Wednesday, January 22, 2014


"In 1942, the United States suffered one of its worst defeats of the Second World War. Between January and July, more than 65 German U-boats waged a withering, widespread campaign against Allied merchant vessels and their military defenders. Three hundred ninety-seven ships were sunk or damaged in just half a year. Nearly 5,000 people, including many civilians, were burned to death, crushed, drowned, or vanished into the sea....

"The greatest concentration of these attacks occurred in the war zone off North Carolina's Outer Banks on the approaches to Diamond Shoals, a notorious place feared for centuries as the Graveyard of the Atlantic."  -- War Zone, World War II off the North Carolina Coast, by Kevin P. Duffus, pp 23-24.

Sinking of the Tanker Dixie Arrow Mar. 26, 1942

According to the web site, Sunken Ships of the Outer Banks:
  • Over 70 ships sank off the Carolina coast
  • 3 German U-boats were sunk
  • More than 90% of ship sinkings off the Coast during the four years of submarine attacks during WWII occurred during the first 6 months of 1942
  • During March the U-boats averaged one sinking per day 
Our latest Ocracoke Newsletter is an account of the 2013 Portsmouth Island Christmas Bird Count. You can read it here:


  1. Anonymous8:49 AM


    Any first-hand accounts by islanders of these days, and their observations, that you know of?

    1. Oh yes, I have listened to several older islanders telling of explosion offshore (fire & black smoke), and government mandated blackouts. Della Gaskill recounts some of these stories in her book, A Blessed Life (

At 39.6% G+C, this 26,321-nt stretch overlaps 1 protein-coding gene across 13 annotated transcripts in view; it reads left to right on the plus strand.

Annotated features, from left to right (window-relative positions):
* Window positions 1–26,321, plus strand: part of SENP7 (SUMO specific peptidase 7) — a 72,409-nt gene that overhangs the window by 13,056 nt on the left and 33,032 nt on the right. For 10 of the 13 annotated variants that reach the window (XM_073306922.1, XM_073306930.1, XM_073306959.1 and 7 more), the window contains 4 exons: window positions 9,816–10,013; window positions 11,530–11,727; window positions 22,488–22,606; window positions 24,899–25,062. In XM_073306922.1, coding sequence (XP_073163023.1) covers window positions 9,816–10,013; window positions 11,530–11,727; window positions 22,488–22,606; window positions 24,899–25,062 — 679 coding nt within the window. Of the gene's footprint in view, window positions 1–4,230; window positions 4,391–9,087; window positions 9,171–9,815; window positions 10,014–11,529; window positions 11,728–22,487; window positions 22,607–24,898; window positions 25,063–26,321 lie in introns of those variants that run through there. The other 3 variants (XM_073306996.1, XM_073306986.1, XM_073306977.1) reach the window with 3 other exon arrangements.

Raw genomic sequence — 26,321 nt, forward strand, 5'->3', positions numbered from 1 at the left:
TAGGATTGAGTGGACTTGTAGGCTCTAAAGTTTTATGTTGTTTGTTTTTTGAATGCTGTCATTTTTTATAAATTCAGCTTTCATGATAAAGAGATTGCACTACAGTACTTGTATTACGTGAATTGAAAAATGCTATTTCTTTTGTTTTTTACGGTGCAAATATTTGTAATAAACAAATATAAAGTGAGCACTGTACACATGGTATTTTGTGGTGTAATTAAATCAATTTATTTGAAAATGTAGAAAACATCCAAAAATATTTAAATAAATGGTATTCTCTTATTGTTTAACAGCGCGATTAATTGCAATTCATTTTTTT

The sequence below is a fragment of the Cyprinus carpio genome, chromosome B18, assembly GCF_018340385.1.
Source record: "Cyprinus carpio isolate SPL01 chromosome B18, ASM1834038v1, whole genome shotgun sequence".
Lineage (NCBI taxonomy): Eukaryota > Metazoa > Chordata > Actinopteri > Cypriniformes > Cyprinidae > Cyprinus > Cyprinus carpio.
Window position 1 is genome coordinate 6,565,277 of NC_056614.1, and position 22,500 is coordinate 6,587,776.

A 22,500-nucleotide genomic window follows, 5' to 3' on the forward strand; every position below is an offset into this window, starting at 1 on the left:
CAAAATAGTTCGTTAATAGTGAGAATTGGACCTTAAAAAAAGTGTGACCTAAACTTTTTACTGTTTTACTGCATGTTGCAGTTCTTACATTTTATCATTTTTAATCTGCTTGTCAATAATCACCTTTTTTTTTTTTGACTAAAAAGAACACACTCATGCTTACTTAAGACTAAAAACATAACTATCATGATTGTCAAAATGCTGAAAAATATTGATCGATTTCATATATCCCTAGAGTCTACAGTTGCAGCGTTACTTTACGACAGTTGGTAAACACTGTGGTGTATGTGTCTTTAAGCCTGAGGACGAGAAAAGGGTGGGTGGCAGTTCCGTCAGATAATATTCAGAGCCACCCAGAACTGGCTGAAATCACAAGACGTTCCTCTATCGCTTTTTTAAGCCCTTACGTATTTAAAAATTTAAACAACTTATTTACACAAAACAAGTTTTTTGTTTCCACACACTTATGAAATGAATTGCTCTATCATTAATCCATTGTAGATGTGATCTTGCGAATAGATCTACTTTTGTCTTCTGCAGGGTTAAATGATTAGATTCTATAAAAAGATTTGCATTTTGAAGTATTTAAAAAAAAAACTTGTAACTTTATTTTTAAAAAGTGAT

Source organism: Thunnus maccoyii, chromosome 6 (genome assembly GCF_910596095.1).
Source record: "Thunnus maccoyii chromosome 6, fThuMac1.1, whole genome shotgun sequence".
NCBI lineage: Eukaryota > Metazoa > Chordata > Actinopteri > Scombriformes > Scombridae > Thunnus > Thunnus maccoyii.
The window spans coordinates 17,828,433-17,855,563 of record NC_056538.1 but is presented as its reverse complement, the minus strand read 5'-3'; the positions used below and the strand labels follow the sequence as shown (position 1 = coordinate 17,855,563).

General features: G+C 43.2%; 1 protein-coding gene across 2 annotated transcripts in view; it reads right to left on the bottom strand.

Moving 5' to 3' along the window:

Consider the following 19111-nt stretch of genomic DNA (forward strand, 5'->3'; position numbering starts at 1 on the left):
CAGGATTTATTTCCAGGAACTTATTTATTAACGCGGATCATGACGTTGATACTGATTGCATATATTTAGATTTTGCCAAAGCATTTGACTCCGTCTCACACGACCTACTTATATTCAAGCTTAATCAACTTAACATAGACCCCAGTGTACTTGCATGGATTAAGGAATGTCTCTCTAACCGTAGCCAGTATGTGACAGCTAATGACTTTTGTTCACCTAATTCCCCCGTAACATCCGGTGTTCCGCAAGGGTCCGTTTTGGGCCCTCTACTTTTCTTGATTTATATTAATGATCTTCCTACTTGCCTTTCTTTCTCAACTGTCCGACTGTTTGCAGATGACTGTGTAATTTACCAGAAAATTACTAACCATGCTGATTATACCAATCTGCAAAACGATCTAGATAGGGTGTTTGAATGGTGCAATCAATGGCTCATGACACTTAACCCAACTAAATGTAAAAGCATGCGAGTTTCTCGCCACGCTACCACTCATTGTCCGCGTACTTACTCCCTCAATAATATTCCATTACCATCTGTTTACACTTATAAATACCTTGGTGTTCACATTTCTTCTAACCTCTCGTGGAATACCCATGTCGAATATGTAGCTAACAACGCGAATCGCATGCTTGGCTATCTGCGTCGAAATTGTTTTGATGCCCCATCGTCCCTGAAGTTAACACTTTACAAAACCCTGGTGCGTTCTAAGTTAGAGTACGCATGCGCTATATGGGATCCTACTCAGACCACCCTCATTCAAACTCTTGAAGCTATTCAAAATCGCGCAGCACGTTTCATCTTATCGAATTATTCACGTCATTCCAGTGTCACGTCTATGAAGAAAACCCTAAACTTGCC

2. Anonymous10:01 AM

    If 70 ships were attacked and 90% of those sunk (63) ships were sunk during the first 6 months of 1942 , that averages to 10.5 ships per 6 month period. However, if March the average was one sinking per day and there are 31 days in March, this would mean approximately, if say 29 ships sank in March, then over the course of those remaining 5 months approximately 34 ships were sunk during this 5 month period, thus averaging 7 ships a month. during this period mentioned. Now, I wonder if at the time , would the decrease be due to the ability of the Military to ramp up a response or did the President delay in reducing the collateral damage?. Where was the outrage that it took soo long to quell the bloodshed

    1. Kevin Duffus' book, War Zone, is a thorough analysis of WWII off the Outer Banks. I am sure you can find detailed answers to your questions there. You can order the book here:

  3. Julie S3:30 PM

    Phillip- I am reading Duffus' book right now - am at the point that the "lifeboat baby" has been born. I am reading it on a kindle but because of the nature of detailed the info I wish I was reading it in book form. Very good book that gives a clear picture and answers even Anon's picky questions.